Board work provides serious boost to Notre Dame

TYLER JAMES
South Bend Tribune

NASHVILLE, Tenn. -- In case of emergency, break glass.

Notre Dame did just that without senior leader Natalie Achonwa. But no one knew the plan would work so well.

The backboards inside Bridgestone Arena remained intact after the 87-61 Irish victory over Maryland but not as a reflection of Notre Dame’s rebounding domination.

From the very first possession of the game, the Irish crashed the glass with an unrelenting intensity. Ariel Braker grabbed a rebound. Taya Reimer grabbed a rebound. Jewell Loyd grabbed a rebound.

Sloppy shooting, sure, but the Irish fought for three offensive rebounds to make their first basket. Maryland finished the entire game with only four offensive rebounds.

The aftermath: a staggering 50-21 rebounding margin in favor of Notre Dame sans Achonwa in a Final Four win.

“All year it's been 'Notre Dame can't rebound. Notre Dame can't box out,’” said Achonwa, the team’s leading rebounder forced to watch from the bench with a season-ending knee injury. “For us to come out and to dominate the boards like that was so exciting. Lindsay Allen got in there and got a scrappy one time. To see that from your point guard to your center that everyone's rebounding, it was a great team effort.”

The last time the teams played in January, Notre Dame won the rebounding margin by just two and the game by four. The glass disparity Sunday night enabled a blowout victory.

“We thought the game would be won on the boards,” said Notre Dame coach Muffet McGraw. “I think it was. To hold them to four offensive rebounds for the game is an amazing accomplishment. When you look at our rebounds everybody had a few. That was our game plan. Everybody had to do their job. Everybody had to do one or two more than they usually do.”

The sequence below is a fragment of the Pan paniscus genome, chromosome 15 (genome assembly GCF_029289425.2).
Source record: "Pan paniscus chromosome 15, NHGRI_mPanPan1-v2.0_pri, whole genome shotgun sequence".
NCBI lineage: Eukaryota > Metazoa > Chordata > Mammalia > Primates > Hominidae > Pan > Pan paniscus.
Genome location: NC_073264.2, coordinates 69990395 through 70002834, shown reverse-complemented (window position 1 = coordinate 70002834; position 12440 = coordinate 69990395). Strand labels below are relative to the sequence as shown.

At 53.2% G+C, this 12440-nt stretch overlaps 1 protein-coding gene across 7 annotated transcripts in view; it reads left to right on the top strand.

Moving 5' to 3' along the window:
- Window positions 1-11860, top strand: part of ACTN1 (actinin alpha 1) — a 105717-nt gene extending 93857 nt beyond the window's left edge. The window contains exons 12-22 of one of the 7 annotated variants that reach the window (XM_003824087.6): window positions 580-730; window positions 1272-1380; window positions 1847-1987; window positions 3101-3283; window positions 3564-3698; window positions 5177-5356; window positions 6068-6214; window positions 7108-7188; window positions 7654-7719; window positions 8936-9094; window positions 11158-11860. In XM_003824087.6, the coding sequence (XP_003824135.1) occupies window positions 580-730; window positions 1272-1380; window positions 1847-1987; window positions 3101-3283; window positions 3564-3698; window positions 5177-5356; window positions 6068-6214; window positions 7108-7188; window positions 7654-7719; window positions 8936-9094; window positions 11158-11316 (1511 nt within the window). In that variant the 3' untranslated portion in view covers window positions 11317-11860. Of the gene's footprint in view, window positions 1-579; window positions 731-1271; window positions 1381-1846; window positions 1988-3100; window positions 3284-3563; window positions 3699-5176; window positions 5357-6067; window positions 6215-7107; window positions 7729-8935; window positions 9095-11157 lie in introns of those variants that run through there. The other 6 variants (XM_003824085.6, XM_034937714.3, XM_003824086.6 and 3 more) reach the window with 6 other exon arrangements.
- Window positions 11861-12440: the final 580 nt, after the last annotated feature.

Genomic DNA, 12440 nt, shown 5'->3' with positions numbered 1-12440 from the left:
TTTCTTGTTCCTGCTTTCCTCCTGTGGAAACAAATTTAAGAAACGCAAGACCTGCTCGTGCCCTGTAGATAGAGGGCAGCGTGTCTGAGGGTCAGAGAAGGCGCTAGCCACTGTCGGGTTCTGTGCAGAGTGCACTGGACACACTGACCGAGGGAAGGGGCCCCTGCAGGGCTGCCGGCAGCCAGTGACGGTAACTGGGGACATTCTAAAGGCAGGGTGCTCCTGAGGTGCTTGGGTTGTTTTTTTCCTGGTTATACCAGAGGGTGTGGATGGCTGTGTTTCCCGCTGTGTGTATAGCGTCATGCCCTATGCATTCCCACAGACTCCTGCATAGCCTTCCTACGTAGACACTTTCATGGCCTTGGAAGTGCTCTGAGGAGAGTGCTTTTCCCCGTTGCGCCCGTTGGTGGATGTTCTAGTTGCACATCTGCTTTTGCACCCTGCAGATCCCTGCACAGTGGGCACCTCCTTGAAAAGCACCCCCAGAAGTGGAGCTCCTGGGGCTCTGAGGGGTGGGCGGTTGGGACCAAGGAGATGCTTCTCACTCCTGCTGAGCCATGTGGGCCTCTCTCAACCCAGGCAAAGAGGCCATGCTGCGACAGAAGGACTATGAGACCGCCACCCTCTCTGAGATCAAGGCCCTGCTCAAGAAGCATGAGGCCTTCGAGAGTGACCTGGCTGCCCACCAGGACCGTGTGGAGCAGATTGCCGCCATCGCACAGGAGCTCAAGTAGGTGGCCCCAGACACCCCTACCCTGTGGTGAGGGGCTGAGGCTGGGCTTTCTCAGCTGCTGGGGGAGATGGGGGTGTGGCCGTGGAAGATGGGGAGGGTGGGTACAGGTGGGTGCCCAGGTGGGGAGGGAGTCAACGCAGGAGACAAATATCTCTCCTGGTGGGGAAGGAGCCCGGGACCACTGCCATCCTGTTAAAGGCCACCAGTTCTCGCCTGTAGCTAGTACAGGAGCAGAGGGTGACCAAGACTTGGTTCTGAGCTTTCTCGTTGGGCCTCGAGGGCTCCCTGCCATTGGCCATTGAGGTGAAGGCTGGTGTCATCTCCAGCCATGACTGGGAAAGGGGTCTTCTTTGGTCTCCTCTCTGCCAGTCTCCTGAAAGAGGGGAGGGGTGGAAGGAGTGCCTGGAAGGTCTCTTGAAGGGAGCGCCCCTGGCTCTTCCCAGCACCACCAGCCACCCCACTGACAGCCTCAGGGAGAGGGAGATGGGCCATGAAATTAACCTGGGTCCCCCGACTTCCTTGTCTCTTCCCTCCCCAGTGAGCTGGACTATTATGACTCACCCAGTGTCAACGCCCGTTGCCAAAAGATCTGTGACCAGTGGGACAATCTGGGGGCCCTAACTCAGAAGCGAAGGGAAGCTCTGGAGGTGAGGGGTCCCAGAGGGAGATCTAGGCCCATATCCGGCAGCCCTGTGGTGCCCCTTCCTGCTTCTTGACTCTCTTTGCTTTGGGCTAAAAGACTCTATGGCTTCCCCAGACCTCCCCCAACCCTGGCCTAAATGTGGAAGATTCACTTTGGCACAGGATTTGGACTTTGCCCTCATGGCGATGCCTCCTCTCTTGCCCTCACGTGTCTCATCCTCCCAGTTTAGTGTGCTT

Everybody but Markisha Wright. Little could have been more surprising than the performance from Wright, a reserve post player averaging 10.3 minutes, 2.1 rebounds and 1.5 points this season. Wright herself admitted she didn’t imagine her 12-point, nine-rebound performance as a possibility.

“But I went out there with my head up knowing that I needed to rebound,” Wright said, “and a lot of my points came off just rebounding.”

That’s exactly what she did. She converted three of her four offensive rebounds into six points. The first two came on consecutive possessions to push the Irish ahead 17-15 in the first half.

“My first two rebounds when I got put-backs, I'm like, 'Oh, OK. Just cut. They're not going to really box me out.' I just tried to cut as hard as I could every time,” Wright said.

She continued to go to work along with Loyd, Braker, Reimer and others. Sometimes rebounding is just a matter of effort. That’s how the 5-foot-10 Loyd matched Wright’s output of nine rebounds to tie for the team high.

“We were determined. We were not trying to settle on standing around,” Wright said. “We didn't want to stand around where they could box us out. We always tried cutting and getting around them.”

The Irish couldn’t have asked for more from Wright, even if a couple teammates teased her in the postgame locker room for not getting a 10th rebound for a double-double.

"What a great day to bring it out,” McGraw said. “She really was great. I think she's been ready all year long. For her, this is a moment she's been looking forward to – the opportunity to get out there and play a little bit more than she has been. She really took advantage of it.”

But more will be required. The frontcourt of Connecticut awaits.

"That's nothing,” Loyd said. “Kisha, she's unstoppable. We see that all the time in practice. So for her to perform at the Final Four in front of everyone, that's very exciting.”

Notre Dame's Markisha Wright delivered a big game Sunday in place of Natalie Achonwa during the NCAA Women's Final Four inside Bridgestone Arena in Nashville, Tenn. (SBT Photo/ROBERT FRANKLIN)